There are some important legal concepts to be aware of when evaluating a drug
or weapons charge. Most people do not realize that several different
individuals can be charged with “possessing” the same weapon or quantity
of drugs at the same time. The definitions below of the Automobile
and Room Presumptions explain how this is possible under New York
State Law. We are intimately familiar with these “presumptions”
and how prosecutors try to use them to convict all the occupants of a car or home
with possession of a single gun or package of narcotics. With the
right experience and tactics, these cases are very defendable.
Automobile Presumption: EVERY
person in a car where drugs or a gun are found can be charged with possession
of the drugs or gun, unless the item was hidden on the body of one of the occupants.
This is even true if the item was in the trunk or glove
box and not all the occupants knew it was there. It is a very common tactic
for a prosecutor to charge four or five people with the same gun or
package of narcotics. Because of this, many defendants have found themselves
charged with a crime for just being in the wrong place at the wrong time.
Room Presumption: Any
drugs or guns in open view in a room are presumed to be possessed by EACH AND
EVERY person in close proximity to them at the time the items were found, unless
the item was hidden on the body of one of the occupants.
Many of our clients have found themselves charged
with “possession” for being at a party where drugs were being used.
CRIMINAL POSSESSION/SALE OF CONTROLLED SUBSTANCES OR MARIJUANA
Criminal possession/sale includes owning, holding, selling,
giving, sharing or controlling any amount of illegal drugs. The type and
quantity of the drugs affect the level of crime charged and whether it is a
misdemeanor or a felony. Marijuana has its own misdemeanor and felony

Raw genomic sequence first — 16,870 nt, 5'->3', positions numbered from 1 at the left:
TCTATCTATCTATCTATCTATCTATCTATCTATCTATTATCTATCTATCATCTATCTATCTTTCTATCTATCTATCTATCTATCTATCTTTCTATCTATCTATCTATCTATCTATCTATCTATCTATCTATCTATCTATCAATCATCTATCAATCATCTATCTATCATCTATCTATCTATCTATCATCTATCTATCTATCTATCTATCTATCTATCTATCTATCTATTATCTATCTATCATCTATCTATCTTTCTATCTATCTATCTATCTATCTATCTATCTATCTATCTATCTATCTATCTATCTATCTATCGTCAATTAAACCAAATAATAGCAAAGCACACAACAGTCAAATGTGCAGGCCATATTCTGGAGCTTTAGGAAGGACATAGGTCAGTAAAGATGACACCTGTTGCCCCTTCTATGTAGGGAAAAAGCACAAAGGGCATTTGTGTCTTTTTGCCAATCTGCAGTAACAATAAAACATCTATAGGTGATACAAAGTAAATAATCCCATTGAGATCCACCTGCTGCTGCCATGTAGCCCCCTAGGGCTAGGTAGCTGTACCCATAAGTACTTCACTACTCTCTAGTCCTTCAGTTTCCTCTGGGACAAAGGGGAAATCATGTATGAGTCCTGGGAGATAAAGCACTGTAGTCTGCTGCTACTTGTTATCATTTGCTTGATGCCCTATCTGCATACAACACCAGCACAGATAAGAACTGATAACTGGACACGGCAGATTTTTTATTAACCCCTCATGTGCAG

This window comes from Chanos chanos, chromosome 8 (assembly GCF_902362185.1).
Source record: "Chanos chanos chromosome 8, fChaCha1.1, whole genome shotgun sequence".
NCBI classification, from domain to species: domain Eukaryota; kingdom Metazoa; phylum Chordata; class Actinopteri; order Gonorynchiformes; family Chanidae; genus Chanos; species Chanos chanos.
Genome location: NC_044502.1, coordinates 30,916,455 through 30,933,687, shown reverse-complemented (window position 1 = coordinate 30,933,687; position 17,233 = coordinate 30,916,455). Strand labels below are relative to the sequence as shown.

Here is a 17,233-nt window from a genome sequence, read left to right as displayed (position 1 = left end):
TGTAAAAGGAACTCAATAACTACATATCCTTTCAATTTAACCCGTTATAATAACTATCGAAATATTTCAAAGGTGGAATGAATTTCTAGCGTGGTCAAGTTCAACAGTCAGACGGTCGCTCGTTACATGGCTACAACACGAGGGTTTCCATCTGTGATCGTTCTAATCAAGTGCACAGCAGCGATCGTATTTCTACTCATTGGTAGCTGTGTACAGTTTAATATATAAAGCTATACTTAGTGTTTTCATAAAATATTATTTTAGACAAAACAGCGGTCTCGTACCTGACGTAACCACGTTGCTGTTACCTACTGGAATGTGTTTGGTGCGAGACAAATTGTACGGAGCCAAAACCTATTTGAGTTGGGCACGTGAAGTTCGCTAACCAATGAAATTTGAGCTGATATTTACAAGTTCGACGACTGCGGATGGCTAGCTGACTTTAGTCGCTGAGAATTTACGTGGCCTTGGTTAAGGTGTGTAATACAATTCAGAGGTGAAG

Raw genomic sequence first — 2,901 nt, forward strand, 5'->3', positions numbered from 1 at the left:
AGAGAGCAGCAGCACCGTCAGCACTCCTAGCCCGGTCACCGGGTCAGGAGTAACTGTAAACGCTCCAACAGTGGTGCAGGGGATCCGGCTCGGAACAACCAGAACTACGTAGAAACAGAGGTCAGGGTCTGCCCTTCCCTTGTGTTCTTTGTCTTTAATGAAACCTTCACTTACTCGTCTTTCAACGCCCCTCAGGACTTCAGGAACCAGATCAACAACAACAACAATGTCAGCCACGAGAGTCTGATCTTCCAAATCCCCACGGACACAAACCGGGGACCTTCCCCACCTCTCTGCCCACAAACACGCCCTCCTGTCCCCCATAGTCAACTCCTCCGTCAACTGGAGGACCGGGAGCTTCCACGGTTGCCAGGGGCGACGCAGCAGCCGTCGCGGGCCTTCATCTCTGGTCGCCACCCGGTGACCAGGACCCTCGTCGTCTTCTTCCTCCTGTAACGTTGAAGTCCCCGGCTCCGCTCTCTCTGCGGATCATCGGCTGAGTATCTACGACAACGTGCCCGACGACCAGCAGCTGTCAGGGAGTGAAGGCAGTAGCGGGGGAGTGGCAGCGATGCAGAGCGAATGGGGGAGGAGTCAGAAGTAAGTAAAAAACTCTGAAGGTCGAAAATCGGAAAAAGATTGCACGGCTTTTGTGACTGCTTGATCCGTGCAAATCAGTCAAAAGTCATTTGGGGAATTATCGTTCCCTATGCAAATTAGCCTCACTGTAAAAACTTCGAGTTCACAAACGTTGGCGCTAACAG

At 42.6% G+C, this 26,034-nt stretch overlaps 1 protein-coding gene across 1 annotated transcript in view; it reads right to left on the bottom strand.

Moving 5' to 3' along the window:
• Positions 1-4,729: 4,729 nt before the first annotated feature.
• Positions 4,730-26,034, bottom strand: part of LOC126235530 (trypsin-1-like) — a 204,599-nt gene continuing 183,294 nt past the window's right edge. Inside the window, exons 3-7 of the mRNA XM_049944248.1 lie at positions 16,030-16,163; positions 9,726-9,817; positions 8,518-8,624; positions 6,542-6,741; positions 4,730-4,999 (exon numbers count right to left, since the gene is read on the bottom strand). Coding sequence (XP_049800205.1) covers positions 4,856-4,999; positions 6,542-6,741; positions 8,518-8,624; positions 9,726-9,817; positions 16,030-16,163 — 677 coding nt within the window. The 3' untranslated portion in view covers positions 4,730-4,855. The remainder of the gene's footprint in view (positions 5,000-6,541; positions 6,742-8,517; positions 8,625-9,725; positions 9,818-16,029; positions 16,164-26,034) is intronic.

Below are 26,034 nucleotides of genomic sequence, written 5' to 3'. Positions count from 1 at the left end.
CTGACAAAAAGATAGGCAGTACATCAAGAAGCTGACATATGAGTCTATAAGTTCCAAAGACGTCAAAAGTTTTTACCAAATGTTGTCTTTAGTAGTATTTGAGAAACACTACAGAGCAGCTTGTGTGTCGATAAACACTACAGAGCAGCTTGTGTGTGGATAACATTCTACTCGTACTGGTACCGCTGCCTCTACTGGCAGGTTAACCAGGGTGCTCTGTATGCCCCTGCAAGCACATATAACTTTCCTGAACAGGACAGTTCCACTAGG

parameters, which are generally not as severe as other drugs such as crack,
cocaine, heroin or prescription drugs. Below are some important legal
terms used in these cases:
Buy & Bust: A
buy and bust case involves an undercover officer purchasing drugs from a seller
and then notifying a nearby backup team with a description of the seller. Upon
arrest, the seller may be found to possess additional drugs or the marked "buy
Observation Sale: An
observation sale is when an officer personally observes a drug transaction but
does not participate in it.
CRIMINAL POSSESSION OF A WEAPON ::
Weapons possession charges can come in a variety of counts, ranging from
misdemeanors to felonies, based on the specific facts of the case and the type
of weapon. Items other than guns that can be considered illegal weapons
include mace or pepper spray, electronic dart or stun gun, gravity or switchblade
knife, pilum ballistic knife, metal knuckle knife, cane sword, blackjack, metal
knuckles, chukka stick, wrist-brace type slingshot and Kung Fu star.
The most serious count is Criminal Possession of a Weapon in the Second
Degree, which is when a person is charged with having an unlicensed, loaded
handgun outside of the home or place of business.
Another common charge involves the possession of any firearm, rifle or
shotgun by someone previously convicted of a felony. This includes people
convicted of DWI and Aggravated Unlicensed Operation of a Motor Vehicle in the
Weapons charges can also be based on the Automobile and Room Presumptions
as outlined above. It is not uncommon for the District
Attorney’s Office to charge multiple occupants of a house, apartment or car
with possession of the same weapon.
These charges can result in lengthy state prison sentences, so it is important to hire a knowledgable and zealous attorney like Mr. Nobles or Mr. DeCarolis to fight the charges and defend your case.